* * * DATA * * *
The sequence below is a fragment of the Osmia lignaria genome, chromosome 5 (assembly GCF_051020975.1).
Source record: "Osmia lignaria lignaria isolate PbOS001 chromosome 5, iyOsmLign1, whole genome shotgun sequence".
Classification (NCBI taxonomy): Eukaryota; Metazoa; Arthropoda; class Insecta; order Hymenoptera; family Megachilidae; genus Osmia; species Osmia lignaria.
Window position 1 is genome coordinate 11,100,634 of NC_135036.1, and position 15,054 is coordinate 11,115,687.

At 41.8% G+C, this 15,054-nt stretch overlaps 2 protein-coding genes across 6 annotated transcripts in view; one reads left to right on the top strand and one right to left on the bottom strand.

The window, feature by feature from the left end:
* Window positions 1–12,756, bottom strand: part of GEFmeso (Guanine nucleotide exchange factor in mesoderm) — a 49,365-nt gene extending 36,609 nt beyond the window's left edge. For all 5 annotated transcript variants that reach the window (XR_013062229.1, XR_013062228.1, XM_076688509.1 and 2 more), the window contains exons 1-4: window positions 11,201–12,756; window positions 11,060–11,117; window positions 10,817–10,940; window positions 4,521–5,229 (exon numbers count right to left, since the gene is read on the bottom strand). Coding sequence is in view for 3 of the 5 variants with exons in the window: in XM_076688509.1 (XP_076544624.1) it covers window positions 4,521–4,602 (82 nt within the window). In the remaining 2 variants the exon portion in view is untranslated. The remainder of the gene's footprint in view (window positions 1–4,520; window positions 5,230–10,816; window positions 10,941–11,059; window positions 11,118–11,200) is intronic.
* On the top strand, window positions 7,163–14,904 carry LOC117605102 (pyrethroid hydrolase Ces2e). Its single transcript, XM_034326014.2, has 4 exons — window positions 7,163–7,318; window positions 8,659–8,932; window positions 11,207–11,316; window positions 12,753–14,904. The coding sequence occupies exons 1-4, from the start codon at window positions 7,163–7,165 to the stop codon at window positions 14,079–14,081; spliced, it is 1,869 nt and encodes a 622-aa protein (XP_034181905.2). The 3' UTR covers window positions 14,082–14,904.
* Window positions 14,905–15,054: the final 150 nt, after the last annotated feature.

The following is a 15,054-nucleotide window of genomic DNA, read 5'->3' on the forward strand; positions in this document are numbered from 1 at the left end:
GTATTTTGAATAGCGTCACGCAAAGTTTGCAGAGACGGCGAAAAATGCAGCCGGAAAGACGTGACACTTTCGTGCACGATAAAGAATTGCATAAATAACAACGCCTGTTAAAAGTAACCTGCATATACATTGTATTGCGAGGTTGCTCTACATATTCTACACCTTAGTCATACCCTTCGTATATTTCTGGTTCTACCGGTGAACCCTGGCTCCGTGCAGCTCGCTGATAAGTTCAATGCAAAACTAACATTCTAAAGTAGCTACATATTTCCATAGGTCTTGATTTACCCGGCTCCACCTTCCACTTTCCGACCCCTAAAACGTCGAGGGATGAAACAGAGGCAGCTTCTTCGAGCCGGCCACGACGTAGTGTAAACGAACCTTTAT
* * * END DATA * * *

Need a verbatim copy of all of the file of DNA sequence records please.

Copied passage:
The sequence below is a fragment of the Osmia lignaria genome, chromosome 5 (assembly GCF_051020975.1).
Source record: "Osmia lignaria lignaria isolate PbOS001 chromosome 5, iyOsmLign1, whole genome shotgun sequence".
Classification (NCBI taxonomy): Eukaryota; Metazoa; Arthropoda; class Insecta; order Hymenoptera; family Megachilidae; genus Osmia; species Osmia lignaria.
Window position 1 is genome coordinate 11,100,634 of NC_135036.1, and position 15,054 is coordinate 11,115,687.

At 41.8% G+C, this 15,054-nt stretch overlaps 2 protein-coding genes across 6 annotated transcripts in view; one reads left to right on the top strand and one right to left on the bottom strand.

The window, feature by feature from the left end:
* Window positions 1–12,756, bottom strand: part of GEFmeso (Guanine nucleotide exchange factor in mesoderm) — a 49,365-nt gene extending 36,609 nt beyond the window's left edge. For all 5 annotated transcript variants that reach the window (XR_013062229.1, XR_013062228.1, XM_076688509.1 and 2 more), the window contains exons 1-4: window positions 11,201–12,756; window positions 11,060–11,117; window positions 10,817–10,940; window positions 4,521–5,229 (exon numbers count right to left, since the gene is read on the bottom strand). Coding sequence is in view for 3 of the 5 variants with exons in the window: in XM_076688509.1 (XP_076544624.1) it covers window positions 4,521–4,602 (82 nt within the window). In the remaining 2 variants the exon portion in view is untranslated. The remainder of the gene's footprint in view (window positions 1–4,520; window positions 5,230–10,816; window positions 10,941–11,059; window positions 11,118–11,200) is intronic.
* On the top strand, window positions 7,163–14,904 carry LOC117605102 (pyrethroid hydrolase Ces2e). Its single transcript, XM_034326014.2, has 4 exons — window positions 7,163–7,318; window positions 8,659–8,932; window positions 11,207–11,316; window positions 12,753–14,904. The coding sequence occupies exons 1-4, from the start codon at window positions 7,163–7,165 to the stop codon at window positions 14,079–14,081; spliced, it is 1,869 nt and encodes a 622-aa protein (XP_034181905.2). The 3' UTR covers window positions 14,082–14,904.
* Window positions 14,905–15,054: the final 150 nt, after the last annotated feature.

The following is a 15,054-nucleotide window of genomic DNA, read 5'->3' on the forward strand; positions in this document are numbered from 1 at the left end:
GTATTTTGAATAGCGTCACGCAAAGTTTGCAGAGACGGCGAAAAATGCAGCCGGAAAGACGTGACACTTTCGTGCACGATAAAGAATTGCATAAATAACAACGCCTGTTAAAAGTAACCTGCATATACATTGTATTGCGAGGTTGCTCTACATATTCTACACCTTAGTCATACCCTTCGTATATTTCTGGTTCTACCGGTGAACCCTGGCTCCGTGCAGCTCGCTGATAAGTTCAATGCAAAACTAACATTCTAAAGTAGCTACATATTTCCATAGGTCTTGATTTACCCGGCTCCACCTTCCACTTTCCGACCCCTAAAACGTCGAGGGATGAAACAGAGGCAGCTTCTTCGAGCCGGCCACGACGTAGTGTAAACGAACCTTTAT